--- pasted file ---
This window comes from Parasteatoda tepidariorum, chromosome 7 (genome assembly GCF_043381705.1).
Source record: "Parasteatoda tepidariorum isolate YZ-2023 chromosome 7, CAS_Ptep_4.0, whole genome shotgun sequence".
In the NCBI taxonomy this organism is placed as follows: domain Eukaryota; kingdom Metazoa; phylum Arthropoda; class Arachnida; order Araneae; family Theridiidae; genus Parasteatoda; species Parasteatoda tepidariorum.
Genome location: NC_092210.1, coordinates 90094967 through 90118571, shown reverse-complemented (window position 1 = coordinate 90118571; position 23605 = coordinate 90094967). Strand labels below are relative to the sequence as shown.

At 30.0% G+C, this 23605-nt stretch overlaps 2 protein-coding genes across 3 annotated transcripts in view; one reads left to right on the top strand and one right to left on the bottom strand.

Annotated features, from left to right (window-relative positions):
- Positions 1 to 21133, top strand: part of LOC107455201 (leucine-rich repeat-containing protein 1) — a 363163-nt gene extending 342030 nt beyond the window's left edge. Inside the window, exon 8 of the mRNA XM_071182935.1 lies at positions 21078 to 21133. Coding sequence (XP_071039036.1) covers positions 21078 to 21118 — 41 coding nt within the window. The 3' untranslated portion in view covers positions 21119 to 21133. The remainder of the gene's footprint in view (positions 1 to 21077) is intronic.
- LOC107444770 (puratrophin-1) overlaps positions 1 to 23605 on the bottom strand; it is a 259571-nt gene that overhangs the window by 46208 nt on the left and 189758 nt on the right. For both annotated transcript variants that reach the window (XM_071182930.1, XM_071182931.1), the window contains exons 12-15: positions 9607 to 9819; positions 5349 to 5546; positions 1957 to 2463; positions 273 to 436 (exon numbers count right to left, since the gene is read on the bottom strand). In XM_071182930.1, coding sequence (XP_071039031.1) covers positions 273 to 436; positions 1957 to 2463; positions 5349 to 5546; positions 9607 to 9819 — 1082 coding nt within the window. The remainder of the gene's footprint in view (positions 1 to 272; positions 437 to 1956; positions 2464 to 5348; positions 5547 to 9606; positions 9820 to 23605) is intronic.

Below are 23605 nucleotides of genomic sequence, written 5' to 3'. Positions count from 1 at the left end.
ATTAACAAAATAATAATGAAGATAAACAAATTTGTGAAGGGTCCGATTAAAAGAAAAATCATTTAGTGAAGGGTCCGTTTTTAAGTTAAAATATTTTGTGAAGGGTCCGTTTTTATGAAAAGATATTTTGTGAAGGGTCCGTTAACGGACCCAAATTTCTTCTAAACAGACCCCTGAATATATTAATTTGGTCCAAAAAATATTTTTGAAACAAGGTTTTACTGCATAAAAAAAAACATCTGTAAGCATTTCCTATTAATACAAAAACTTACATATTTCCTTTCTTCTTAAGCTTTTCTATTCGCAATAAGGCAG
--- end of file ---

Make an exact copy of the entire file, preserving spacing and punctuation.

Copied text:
This window comes from Parasteatoda tepidariorum, chromosome 7 (genome assembly GCF_043381705.1).
Source record: "Parasteatoda tepidariorum isolate YZ-2023 chromosome 7, CAS_Ptep_4.0, whole genome shotgun sequence".
In the NCBI taxonomy this organism is placed as follows: domain Eukaryota; kingdom Metazoa; phylum Arthropoda; class Arachnida; order Araneae; family Theridiidae; genus Parasteatoda; species Parasteatoda tepidariorum.
Genome location: NC_092210.1, coordinates 90094967 through 90118571, shown reverse-complemented (window position 1 = coordinate 90118571; position 23605 = coordinate 90094967). Strand labels below are relative to the sequence as shown.

At 30.0% G+C, this 23605-nt stretch overlaps 2 protein-coding genes across 3 annotated transcripts in view; one reads left to right on the top strand and one right to left on the bottom strand.

Annotated features, from left to right (window-relative positions):
- Positions 1 to 21133, top strand: part of LOC107455201 (leucine-rich repeat-containing protein 1) — a 363163-nt gene extending 342030 nt beyond the window's left edge. Inside the window, exon 8 of the mRNA XM_071182935.1 lies at positions 21078 to 21133. Coding sequence (XP_071039036.1) covers positions 21078 to 21118 — 41 coding nt within the window. The 3' untranslated portion in view covers positions 21119 to 21133. The remainder of the gene's footprint in view (positions 1 to 21077) is intronic.
- LOC107444770 (puratrophin-1) overlaps positions 1 to 23605 on the bottom strand; it is a 259571-nt gene that overhangs the window by 46208 nt on the left and 189758 nt on the right. For both annotated transcript variants that reach the window (XM_071182930.1, XM_071182931.1), the window contains exons 12-15: positions 9607 to 9819; positions 5349 to 5546; positions 1957 to 2463; positions 273 to 436 (exon numbers count right to left, since the gene is read on the bottom strand). In XM_071182930.1, coding sequence (XP_071039031.1) covers positions 273 to 436; positions 1957 to 2463; positions 5349 to 5546; positions 9607 to 9819 — 1082 coding nt within the window. The remainder of the gene's footprint in view (positions 1 to 272; positions 437 to 1956; positions 2464 to 5348; positions 5547 to 9606; positions 9820 to 23605) is intronic.

Below are 23605 nucleotides of genomic sequence, written 5' to 3'. Positions count from 1 at the left end.
ATTAACAAAATAATAATGAAGATAAACAAATTTGTGAAGGGTCCGATTAAAAGAAAAATCATTTAGTGAAGGGTCCGTTTTTAAGTTAAAATATTTTGTGAAGGGTCCGTTTTTATGAAAAGATATTTTGTGAAGGGTCCGTTAACGGACCCAAATTTCTTCTAAACAGACCCCTGAATATATTAATTTGGTCCAAAAAATATTTTTGAAACAAGGTTTTACTGCATAAAAAAAAACATCTGTAAGCATTTCCTATTAATACAAAAACTTACATATTTCCTTTCTTCTTAAGCTTTTCTATTCGCAATAAGGCAG